On the Flip Side

on the flip side, father and daughter, father and teen daughter, father hugging daughter, kids leaving home, empty nestersWe’re on the flip side. We have fewer years left with kids in our home than we’ve already had years with them.

I recently realized that we have only nine more years until we are empty nesters. It doesn’t seem possible. Looking at my sweet young kids, none driving yet, how can it be that Nick and I will be on our own with everyone graduated or away at college in fewer than 10 years?

Like a surprise party, somehow we’re on the flip side.  It’s the trick of time. Amazingly, as I only recently “figured this out,” we’ve actually been on the flip side for a couple of years already. It went unrecognized as we romp through our daily life.

My feelings all swirl together like the colors in a carnival spin art craft. Joy, sadness, hopefulness, disbelief, worry, unpreparedness. I’m not ready. Not even close to ready now. Nine years is not enough time with my kids living right here, under my wings. Yet, like the mother of a two year old who laments having a teen, I know that as the minutes build into years, I’ll become more ready.

How is it that we only have four years to teach our daughter about boys, relationships, and life? Only four short years to impress upon her the warnings about drinking, the weightiness of foolishness, the exponential exposures of social media, the jumble of joys and dangers of choices …

As parents, once is never enough. Repetition is doubtless the hallmark of parenthood from toddlers to teens and beyond. Nick and I have addressed in a variety of ways each of these topics, but while we dive deeper as Ali gets older, it seems we’ve only dabbled, there is so much more she needs to know. And so much more I don’t want her to know yet. It’s that continual balance walk of parenthood.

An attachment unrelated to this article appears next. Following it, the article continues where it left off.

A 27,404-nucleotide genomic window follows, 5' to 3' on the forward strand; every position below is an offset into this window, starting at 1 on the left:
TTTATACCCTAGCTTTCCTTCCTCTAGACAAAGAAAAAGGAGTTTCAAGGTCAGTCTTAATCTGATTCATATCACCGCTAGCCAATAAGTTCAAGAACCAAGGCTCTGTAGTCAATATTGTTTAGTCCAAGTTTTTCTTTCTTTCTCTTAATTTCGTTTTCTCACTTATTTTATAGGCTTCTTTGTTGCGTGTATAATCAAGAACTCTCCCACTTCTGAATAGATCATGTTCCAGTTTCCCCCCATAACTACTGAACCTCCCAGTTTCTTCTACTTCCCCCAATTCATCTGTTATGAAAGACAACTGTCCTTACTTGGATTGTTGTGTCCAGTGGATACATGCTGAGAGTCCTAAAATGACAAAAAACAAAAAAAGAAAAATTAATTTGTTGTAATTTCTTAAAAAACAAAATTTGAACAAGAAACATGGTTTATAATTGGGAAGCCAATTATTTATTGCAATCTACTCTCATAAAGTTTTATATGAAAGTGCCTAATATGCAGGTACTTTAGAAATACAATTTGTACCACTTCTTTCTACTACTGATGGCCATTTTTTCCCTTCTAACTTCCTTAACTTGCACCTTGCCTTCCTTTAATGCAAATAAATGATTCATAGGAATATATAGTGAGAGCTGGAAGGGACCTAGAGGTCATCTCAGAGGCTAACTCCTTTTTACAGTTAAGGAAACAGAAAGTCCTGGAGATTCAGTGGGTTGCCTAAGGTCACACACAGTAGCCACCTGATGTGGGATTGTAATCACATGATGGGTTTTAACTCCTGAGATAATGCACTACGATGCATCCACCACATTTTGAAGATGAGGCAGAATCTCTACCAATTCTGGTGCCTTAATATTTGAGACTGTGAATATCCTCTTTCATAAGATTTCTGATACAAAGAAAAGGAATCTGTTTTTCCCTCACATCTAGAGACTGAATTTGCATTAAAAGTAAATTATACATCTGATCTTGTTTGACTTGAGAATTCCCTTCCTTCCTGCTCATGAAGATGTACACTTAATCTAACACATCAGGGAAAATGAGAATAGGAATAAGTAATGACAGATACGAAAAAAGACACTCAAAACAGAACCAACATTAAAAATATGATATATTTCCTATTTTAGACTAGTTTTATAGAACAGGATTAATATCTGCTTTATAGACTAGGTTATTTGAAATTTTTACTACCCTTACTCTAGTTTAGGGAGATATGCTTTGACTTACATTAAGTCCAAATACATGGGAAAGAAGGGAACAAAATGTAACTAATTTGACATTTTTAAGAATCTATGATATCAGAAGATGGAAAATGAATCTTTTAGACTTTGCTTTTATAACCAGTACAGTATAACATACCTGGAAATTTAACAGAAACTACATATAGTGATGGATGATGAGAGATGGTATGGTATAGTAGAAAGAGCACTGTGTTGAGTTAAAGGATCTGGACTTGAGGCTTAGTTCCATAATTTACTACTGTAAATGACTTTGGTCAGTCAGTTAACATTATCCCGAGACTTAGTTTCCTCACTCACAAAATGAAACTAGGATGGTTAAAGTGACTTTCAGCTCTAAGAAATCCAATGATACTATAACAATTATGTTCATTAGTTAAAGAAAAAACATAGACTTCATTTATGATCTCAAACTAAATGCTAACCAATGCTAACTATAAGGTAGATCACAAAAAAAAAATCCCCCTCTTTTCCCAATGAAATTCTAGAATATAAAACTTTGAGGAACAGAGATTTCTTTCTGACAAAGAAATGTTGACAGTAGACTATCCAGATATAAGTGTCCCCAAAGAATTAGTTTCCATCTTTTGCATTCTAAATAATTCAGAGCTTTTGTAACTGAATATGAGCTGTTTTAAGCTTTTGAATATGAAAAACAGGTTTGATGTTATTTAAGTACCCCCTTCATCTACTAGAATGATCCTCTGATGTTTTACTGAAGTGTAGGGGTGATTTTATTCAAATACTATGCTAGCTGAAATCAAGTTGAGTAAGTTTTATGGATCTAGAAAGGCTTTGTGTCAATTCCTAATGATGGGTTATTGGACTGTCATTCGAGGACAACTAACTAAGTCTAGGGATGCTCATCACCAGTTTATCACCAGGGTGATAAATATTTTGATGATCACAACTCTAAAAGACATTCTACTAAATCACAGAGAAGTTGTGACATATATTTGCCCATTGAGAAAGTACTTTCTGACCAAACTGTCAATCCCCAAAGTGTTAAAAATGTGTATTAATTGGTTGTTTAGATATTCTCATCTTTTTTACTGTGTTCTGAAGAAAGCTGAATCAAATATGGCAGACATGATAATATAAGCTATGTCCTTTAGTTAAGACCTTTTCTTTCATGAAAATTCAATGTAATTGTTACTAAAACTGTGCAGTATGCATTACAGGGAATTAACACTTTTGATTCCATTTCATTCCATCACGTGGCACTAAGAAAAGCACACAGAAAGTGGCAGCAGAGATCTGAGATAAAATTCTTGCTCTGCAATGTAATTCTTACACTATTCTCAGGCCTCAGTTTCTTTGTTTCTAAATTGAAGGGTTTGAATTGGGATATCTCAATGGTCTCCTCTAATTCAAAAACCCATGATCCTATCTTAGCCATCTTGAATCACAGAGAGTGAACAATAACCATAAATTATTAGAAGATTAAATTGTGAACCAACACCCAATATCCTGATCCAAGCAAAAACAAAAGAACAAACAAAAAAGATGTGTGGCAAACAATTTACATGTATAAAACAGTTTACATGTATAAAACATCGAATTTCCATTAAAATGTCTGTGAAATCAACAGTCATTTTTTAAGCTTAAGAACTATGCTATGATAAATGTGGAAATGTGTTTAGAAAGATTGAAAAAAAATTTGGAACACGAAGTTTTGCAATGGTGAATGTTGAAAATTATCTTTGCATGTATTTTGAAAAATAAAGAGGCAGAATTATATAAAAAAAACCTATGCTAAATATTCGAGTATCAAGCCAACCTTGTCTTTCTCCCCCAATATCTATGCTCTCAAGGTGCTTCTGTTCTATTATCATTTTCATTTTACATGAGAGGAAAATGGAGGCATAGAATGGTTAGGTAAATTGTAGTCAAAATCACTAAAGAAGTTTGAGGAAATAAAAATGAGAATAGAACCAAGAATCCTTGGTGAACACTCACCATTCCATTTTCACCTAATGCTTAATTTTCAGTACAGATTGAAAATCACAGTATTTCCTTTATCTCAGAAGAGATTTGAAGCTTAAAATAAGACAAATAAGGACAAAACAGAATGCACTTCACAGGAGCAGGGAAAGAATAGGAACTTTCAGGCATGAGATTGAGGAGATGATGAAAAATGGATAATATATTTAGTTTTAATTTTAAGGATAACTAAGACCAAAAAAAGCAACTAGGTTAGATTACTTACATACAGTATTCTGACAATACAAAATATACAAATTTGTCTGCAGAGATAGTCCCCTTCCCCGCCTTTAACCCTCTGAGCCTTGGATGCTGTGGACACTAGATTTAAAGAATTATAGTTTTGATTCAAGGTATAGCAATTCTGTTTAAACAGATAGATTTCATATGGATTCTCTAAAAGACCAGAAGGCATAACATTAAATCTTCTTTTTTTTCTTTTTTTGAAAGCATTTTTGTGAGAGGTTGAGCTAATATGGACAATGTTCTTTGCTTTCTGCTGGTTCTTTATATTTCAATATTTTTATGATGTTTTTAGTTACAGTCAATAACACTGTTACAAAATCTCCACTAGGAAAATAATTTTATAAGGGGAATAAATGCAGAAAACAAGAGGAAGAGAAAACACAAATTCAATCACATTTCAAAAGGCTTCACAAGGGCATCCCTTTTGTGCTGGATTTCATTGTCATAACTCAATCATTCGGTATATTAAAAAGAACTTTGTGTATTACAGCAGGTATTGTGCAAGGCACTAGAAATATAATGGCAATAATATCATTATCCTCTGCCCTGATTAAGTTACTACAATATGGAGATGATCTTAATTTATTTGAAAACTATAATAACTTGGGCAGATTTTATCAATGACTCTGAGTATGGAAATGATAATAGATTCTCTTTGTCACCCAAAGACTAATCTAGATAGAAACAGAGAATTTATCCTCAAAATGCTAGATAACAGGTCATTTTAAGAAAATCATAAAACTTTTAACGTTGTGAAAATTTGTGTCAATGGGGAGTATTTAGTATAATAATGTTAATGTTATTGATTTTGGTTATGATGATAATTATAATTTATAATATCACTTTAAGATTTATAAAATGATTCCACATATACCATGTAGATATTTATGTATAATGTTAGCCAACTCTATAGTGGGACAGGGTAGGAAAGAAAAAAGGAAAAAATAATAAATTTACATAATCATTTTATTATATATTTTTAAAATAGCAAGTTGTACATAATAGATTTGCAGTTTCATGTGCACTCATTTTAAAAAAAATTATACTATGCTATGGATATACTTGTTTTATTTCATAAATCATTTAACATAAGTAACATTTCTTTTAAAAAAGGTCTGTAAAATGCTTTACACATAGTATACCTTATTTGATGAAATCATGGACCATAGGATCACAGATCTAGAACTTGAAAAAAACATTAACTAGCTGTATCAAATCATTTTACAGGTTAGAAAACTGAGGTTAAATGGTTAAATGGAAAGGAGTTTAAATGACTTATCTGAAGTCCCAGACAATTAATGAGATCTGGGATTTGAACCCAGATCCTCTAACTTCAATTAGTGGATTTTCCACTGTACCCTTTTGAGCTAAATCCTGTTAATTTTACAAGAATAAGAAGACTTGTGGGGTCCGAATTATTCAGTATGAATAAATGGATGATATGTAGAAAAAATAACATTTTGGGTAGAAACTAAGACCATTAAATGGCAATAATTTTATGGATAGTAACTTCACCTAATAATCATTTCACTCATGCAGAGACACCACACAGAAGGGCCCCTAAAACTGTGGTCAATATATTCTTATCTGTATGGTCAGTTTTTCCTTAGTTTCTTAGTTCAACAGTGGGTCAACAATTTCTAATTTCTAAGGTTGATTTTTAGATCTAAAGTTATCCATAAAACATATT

I don’t want her to be old enough to need to know. I am really enjoying her maturity and how our relationship has grown because of the things I can now share with her.

I often say that it takes a long time for my brain to catch up to my chronology. In the same way, our girl who was not so long ago a baby, a toddler, cannot possibly be leaving our home in four short years. I again marvel how we’re on the flip side.on the flip side, siblings, hugging sisters, kids years ago, girls in red dresses, smiling kids, happy siblings

The saying goes that God made teens make their parents crazy so that we’re ready for them to leave home. And we certainly have our crazy time here, but mostly, it’s a new phase with it’s pros and cons like all other phases of parenthood.

My Mom has given me the gift of countering the trite expectations of teenage-hood as being loathsome. My parents talk about how they really enjoyed my sister, brother and me as teens and that gives me the confidence that our last years with Ali under our roof don’t have to be combative and miserable as seen on TV.

Okay, so you may be thinking, “Don’t you know, Leah, that they often come back home after college?” And so many kids seem to need to do these days. Sure, that possibility sits in the back of my mind, but we’ve been half-jokingly conditioning the kids since they could talk with the expectation that after college, they will find a job, an apartment and start out on their wonderful new life on their own. (Hopefully not too far away from Mom and Dad.)

Poor Anna has come to tears with this discussion of eventually leaving home. Once while talking with the three kids about life after high school, she started sobbing, “But I love our house. I don’t want to ever live without you and Daddy. I want to live in our house all the time.” With a big hug, we had to dial it back and explain that she’ll never have to go anywhere until she’s ready.

She’ll be ready when her time comes. I wonder if I will be.

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One Response to On the Flip Side

  1. […] Peering around at the group, I smiled, we all looked somehow so much the same with a few more laugh lines and a little more gray, most of us parents now, navigating high school from the flip side. […]

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